Hidden Stat Line: NFL Week 6 Recap
8 days ago
Jerry Donabedian recaps all 14 games from Week 6, highlighting increased usage for Hunter Henry and Mike Williams at the expense of Keenan Allen.
Weekly Rankings: Week 7 Value Meter
8 days ago
What do you do with slumping wide receivers like Keenan Allen? Check out his slot in our Week 7 Rankings.
Past Fantasy Outlooks
Amendola, who was lured away from AFC East rival New England, seems most likely to fill the slot position left vacant by Jarvis Landry's trade. The 32-year-old flashed at times with the Patriots, including a 26-348-2 stat line during New England's last three playoff games, but he's often struggled to stay healthy when tasked with a heavy workload. There's some PPR utility to be had if Amendola can avoid injury in Miami, but it's worth remembering that the 32-year-old has never eclipsed 700 receiving yards in a season.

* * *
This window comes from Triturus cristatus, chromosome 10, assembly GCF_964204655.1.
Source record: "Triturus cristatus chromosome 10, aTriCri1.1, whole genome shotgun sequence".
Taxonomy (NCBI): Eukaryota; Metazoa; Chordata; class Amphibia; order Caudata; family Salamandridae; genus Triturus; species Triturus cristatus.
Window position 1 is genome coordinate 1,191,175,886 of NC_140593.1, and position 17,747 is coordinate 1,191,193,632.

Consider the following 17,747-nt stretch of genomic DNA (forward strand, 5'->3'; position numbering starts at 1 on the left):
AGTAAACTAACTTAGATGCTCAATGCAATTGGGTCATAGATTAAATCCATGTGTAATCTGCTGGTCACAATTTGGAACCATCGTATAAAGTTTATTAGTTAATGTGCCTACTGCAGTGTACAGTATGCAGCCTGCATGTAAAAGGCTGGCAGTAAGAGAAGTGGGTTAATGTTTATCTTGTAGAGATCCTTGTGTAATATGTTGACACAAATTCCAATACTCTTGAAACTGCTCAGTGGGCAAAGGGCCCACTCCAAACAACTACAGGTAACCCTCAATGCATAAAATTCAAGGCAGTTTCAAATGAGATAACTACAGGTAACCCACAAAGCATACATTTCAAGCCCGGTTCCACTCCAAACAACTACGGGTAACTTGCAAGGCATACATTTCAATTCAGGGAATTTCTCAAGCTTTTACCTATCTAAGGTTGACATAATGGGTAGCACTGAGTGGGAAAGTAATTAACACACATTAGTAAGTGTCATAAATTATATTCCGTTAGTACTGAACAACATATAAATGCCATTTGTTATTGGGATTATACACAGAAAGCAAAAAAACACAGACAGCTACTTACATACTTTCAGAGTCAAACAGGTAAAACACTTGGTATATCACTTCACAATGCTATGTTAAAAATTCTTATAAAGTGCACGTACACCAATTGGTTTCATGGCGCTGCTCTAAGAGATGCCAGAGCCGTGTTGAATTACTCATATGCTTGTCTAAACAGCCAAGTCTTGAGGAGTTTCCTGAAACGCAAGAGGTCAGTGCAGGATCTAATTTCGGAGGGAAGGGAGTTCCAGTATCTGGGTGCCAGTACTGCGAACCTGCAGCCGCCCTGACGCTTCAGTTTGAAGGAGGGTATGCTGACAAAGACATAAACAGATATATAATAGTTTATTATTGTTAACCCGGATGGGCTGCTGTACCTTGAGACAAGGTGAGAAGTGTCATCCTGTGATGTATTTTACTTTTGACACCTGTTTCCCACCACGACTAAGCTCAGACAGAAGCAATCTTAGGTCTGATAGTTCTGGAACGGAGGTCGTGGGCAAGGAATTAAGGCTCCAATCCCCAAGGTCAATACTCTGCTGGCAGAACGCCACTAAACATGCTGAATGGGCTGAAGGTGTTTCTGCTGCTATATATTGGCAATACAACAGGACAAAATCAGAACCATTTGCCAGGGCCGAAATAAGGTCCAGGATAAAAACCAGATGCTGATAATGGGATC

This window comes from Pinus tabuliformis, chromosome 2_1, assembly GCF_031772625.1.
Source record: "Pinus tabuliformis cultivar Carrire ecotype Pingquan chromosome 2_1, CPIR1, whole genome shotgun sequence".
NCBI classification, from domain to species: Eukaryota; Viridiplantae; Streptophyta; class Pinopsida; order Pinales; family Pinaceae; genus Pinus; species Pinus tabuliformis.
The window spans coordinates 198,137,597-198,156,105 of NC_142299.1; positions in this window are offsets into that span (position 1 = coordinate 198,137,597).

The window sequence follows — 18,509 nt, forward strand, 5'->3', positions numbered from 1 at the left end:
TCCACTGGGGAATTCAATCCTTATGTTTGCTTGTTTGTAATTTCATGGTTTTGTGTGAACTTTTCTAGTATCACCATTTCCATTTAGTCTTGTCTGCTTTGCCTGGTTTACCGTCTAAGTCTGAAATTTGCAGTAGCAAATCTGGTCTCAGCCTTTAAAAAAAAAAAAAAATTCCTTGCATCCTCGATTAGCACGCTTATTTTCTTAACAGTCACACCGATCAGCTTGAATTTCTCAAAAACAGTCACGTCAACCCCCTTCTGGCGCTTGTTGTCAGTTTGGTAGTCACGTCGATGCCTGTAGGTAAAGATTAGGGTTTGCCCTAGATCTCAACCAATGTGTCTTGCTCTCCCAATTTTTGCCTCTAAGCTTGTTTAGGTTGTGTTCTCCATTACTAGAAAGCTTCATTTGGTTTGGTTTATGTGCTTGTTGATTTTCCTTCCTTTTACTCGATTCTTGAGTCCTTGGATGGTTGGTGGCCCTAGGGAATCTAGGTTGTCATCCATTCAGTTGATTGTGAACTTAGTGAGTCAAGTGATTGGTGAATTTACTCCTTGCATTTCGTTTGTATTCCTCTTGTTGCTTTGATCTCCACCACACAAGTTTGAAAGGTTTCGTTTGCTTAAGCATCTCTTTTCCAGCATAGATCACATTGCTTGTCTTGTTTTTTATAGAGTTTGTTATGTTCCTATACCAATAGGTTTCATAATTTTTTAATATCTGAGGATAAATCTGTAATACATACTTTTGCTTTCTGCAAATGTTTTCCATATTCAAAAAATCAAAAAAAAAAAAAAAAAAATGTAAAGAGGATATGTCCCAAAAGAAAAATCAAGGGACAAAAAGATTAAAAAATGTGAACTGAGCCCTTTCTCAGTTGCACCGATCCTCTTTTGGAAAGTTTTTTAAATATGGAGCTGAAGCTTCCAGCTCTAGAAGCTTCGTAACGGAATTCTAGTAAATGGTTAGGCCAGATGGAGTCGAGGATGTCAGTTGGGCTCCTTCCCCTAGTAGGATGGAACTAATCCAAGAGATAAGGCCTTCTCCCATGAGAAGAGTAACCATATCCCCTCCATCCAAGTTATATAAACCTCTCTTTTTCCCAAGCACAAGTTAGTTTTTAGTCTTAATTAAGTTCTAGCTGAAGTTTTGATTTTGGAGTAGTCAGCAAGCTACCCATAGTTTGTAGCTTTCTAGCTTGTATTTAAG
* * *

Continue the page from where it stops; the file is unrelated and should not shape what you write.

Originally scheduled to make $6 million this coming season, Amendola agreed to a reduced contract to remain with the Patriots. It's not the first time Amendola has restructured his deal to stay in New England, and retaining him gives the team valuable depth and experience that will pay dividends with Julian Edelman out for the season. Amendola, who turns 32 in November, caught 23 of 29 targets for 243 yards and four TDs in 12 games for New England this past season, but despite the lack of volume in his opportunities, he displayed a knack for moving the chains at key junctures. Amendola's profile in the Patriots' 2017 offense is bound to expand in the wake of Edelman's injury. Brandin Cooks and Chris Hogan now head the New England wideout corps and the emerging Malcolm Mitchell is on hand, but Amendola is now in a position to make his mark in PPR formats, even if the Patriots manage his snap count to some degree.